The strategy of ‘Divide and Conquer’ cannot be used against a cumulative case argument. Suppose Jack has several reasons for marrying Jill: she’s nubile and pretty, moneyed and witty; they are physically and psychologically compatible; they share the same values; she has beautiful eyes, and there is beauty at the opposite pole of her being as well. So Jack has nine good reasons. It simply won’t do to point out that each of them, taken singly, is insufficient to justify the marriage. A good reason is not the same as a sufficient reason. A good reason can be either sufficient or insufficient. What then are examples of bad reasons? A bad reason would be her having a police record, or her having a doctorate in biology when her doctorate is in mathematics.
The point is that several good, but individually insufficient, reasons can add up to a good and sufficient reason. If so, then ‘Divide and Conquer’ is a fallacious form of refutation. But that is what many leftists do when they oppose the Iraq war. Suppose that the cumulative case consists of R1, R2, and R3, each of which is insufficient by itself to justify doing X. The ‘Divide and Conquer’ objector wrongly infers ‘no reason’ from ‘insufficient reason.’ Thus he thinks that if R1 is insufficient, then R1 is no reason, and similarly for R2 and R3. He then concludes: no reason + no reason + no reason = no reason. He fails to appreciate the additivity of individually insufficient but good reasons, just as the typical poor person fails to appreciate the additivity of the small amounts of money he throws away on cigarettes, lottery tickets, and overpriced convenience store items.
For example, if a conservative gives liberation of the Iraqi people as a reason for the invasion, the leftie is likely to object: "But then why don’t we liberate the North Koreans?" This is an asinine response since it it is based on a failure to appreciate that the liberation reason is only one part of a cumulative case, not to mention the fact that an attempted liberation of the North Koreans could easily lead to nuclear war. Granting that liberating the Iraqi people is an insufficient reason for the war, it does not follow that it is no reason at all. It is a good reason which, though insufficient taken by itself, is part of a cumulative case which amounts to a good and sufficient reason for the war.
Another mistake that leftists make is to confuse a reason with a motive. They do this when they say that a proffered reason is not the real reason. A reason is a motive when it plays a motivating role within the psychic economy of an agent. Suppose Jack has available to him an objectively good reason R for marrying Jill. But Jack is not consciously or subconsciously aware of R. Obviously, R can play no role in the etiology of his envisaged action. Yet R remains an objectively good reason for performing the act in question. A good reason need not be a motivating reason, and a motivating reason need not be a good reason. The expression ‘real reason’ should be avoided because it is ambiguous as between good reason and motivating reason.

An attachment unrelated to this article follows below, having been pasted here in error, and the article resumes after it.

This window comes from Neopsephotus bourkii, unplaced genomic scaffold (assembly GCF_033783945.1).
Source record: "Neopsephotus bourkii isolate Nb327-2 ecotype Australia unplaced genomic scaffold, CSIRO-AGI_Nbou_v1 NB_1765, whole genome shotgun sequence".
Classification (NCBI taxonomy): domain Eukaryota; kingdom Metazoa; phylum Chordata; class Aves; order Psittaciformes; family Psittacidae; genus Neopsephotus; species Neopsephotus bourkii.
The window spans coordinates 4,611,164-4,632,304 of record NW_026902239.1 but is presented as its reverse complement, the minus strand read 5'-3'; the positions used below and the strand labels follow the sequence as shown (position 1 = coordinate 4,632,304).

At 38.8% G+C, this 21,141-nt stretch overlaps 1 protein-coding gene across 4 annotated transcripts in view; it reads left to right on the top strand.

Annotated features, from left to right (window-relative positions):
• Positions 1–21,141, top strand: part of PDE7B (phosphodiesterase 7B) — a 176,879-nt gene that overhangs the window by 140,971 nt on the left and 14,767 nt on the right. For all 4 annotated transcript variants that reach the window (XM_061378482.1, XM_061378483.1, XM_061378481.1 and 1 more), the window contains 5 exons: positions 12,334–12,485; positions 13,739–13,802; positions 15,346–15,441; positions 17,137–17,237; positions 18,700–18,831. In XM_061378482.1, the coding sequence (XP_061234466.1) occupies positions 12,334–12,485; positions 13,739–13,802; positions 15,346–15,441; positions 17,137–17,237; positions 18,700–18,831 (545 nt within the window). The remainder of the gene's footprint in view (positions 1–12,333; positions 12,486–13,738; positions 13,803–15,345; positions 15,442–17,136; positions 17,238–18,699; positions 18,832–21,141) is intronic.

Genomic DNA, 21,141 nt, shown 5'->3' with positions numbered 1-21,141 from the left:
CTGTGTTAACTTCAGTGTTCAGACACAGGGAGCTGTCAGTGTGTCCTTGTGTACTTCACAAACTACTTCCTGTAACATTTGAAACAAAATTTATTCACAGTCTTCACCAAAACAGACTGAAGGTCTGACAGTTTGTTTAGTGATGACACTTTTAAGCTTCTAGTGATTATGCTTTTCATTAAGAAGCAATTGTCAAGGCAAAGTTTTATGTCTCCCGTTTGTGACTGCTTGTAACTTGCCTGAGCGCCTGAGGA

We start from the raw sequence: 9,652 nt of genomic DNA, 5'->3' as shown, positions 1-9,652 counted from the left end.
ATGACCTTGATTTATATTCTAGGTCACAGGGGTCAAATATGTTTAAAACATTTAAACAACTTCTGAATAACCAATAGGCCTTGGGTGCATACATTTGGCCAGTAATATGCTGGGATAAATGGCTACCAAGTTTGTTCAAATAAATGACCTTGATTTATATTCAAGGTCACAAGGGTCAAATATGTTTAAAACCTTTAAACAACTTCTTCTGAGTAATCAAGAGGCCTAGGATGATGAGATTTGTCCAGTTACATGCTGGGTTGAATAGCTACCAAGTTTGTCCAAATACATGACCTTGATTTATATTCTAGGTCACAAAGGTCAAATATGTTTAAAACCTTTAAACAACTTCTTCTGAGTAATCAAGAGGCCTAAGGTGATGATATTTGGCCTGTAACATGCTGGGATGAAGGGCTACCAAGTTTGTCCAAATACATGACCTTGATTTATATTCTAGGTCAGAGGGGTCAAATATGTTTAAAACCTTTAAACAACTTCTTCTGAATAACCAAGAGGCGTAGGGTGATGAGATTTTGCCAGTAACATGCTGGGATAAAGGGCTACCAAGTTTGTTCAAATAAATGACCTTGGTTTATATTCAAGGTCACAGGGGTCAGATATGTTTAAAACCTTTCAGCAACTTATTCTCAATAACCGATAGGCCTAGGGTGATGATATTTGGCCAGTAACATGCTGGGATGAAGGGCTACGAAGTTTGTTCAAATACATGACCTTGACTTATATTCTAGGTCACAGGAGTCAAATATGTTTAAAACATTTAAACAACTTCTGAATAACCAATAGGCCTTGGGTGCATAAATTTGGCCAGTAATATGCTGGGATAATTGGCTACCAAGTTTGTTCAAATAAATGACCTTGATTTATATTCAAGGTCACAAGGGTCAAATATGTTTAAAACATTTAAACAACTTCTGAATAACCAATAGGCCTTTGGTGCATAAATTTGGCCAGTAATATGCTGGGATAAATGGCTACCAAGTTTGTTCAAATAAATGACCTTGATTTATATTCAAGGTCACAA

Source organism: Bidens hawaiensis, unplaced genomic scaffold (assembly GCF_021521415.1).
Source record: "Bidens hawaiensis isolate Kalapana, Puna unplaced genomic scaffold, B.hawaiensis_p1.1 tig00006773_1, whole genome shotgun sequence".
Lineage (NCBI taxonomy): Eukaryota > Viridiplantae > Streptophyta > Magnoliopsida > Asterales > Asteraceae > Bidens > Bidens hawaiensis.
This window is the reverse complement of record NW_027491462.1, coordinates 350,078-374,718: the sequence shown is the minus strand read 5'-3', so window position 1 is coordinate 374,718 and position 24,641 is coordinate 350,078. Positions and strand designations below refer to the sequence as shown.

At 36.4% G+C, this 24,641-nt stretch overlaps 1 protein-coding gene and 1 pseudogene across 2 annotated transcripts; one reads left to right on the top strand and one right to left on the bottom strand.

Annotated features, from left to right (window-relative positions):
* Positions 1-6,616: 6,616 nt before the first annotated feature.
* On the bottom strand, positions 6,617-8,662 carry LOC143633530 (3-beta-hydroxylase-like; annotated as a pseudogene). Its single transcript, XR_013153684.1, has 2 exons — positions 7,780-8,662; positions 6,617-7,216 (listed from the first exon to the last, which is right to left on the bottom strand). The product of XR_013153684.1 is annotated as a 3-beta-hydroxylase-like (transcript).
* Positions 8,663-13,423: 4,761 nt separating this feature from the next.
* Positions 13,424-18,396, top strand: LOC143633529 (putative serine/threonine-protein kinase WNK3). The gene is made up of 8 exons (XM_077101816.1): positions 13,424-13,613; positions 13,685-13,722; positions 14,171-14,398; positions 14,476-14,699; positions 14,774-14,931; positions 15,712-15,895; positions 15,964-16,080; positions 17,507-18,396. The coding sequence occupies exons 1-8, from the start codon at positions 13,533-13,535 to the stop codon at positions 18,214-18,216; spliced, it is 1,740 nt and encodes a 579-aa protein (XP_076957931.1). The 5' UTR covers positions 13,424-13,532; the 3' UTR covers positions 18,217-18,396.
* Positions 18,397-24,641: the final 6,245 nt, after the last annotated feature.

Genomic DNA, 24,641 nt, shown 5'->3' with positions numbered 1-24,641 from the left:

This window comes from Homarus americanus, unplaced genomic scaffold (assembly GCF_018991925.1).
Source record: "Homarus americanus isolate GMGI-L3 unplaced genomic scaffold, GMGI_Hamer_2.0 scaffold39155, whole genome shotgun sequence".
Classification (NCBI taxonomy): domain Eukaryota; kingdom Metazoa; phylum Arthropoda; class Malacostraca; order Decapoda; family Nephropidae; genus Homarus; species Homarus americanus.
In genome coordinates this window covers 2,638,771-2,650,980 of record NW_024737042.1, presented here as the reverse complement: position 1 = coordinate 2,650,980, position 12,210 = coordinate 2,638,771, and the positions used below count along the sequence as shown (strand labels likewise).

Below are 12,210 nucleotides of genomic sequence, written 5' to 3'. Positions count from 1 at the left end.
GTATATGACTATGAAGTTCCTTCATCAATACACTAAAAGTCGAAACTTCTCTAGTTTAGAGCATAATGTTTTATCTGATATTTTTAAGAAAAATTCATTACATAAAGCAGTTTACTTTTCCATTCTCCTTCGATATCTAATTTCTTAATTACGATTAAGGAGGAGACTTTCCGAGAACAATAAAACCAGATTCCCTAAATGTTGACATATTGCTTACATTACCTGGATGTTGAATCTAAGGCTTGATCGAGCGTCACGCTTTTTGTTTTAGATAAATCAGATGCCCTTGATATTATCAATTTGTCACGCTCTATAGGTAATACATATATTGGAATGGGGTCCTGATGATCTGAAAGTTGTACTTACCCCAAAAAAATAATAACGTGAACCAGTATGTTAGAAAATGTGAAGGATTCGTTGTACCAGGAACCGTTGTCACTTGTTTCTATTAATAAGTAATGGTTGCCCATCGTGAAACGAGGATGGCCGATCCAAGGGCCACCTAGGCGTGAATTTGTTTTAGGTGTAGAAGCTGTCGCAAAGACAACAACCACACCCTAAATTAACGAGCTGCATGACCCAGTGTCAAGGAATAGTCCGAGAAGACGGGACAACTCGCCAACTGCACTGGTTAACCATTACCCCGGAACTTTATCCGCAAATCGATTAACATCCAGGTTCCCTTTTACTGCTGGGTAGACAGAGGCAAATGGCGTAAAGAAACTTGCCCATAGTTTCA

Suppose Bush II’s sole motive for invading Iraq was to avenge Saddam’s assasination attempt on his father, Bush I. Even on this wildly counterfactual assumption, there were good reasons for the invasion. For an action to be justified, all that is required is that there be objectively good reasons for the action; it is not necessary that the agent’s motives be objectively good reasons. Even if an agent is not justified in doing X – because he is either not aware of or motivated by the good reasons for doing X – the act itself (the act-type itself) can have justification. Our man Jack, for example, may be driven to marry Jill by his lust and nothing besides; but this does not entail that his marrying her lacks justification. Jack’s father might say to him: "Son, you made the right decision, but for the wrong reason." The rightness of the decision is due to the availability of good reasons even if horny Jack did not avail himself of them.
At this point an objector might maintain that what I am calling good reasons are simply ex post facto rationalizations.But a rationalization after the fact is not the same as a good reason that plays no motivating role in bringing about the fact. For a rationalization is a bad reason. Suppose Ali physically assaults Benjamin because Benjamin is a Jew and Ali believes that Jews are the "sons of pigs and monkeys." After the fact, A explains his behavior by saying that B insulted him. Suppose B did insult A. A is rationalizing after the fact as opposed to giving a good reason after the fact. B’s insulting of A did not give A a good reason for initiating physical violence against B.
Now let us suppose that Bush II’s sole motive for ordering the Iraq invasion was his desire to deprive Saddam of the WMDs that he, Bush, believed Saddam to possess. Suppose, plausibly, that the belief is false. In that case, Bush II’s motivating reason was not an objectively good reason – based as it was on a false belief – but it could still count as a subjectively good reason in this sense: he had a reason that was a good reason based on the information he had available to him at the time of the decision. I would then argue that the other reasons, which are objectively good, bear the justificatory burden.